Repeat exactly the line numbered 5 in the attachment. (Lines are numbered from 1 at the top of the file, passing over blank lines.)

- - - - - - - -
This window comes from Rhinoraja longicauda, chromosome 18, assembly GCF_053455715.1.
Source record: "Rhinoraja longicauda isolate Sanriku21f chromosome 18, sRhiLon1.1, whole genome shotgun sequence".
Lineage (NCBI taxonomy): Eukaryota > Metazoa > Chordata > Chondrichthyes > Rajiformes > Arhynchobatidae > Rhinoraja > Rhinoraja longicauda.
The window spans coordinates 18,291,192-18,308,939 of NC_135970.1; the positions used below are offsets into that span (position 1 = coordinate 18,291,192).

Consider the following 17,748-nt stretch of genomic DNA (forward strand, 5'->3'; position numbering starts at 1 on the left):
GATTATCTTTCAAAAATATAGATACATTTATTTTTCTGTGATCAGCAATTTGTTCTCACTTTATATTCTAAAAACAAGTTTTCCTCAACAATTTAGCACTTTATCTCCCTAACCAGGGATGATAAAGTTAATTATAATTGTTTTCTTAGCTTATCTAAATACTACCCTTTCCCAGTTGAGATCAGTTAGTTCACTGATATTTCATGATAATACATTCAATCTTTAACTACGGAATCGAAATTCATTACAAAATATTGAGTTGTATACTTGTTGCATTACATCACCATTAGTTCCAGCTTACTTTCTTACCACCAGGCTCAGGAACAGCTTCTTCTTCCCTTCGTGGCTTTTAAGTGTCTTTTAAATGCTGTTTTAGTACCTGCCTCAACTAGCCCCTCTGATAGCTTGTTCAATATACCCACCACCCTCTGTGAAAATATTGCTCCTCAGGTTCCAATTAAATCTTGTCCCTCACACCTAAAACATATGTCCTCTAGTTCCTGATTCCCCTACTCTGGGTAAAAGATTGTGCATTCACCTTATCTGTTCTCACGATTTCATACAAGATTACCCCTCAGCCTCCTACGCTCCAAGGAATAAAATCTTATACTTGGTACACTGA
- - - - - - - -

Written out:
Consider the following 17,748-nt stretch of genomic DNA (forward strand, 5'->3'; position numbering starts at 1 on the left):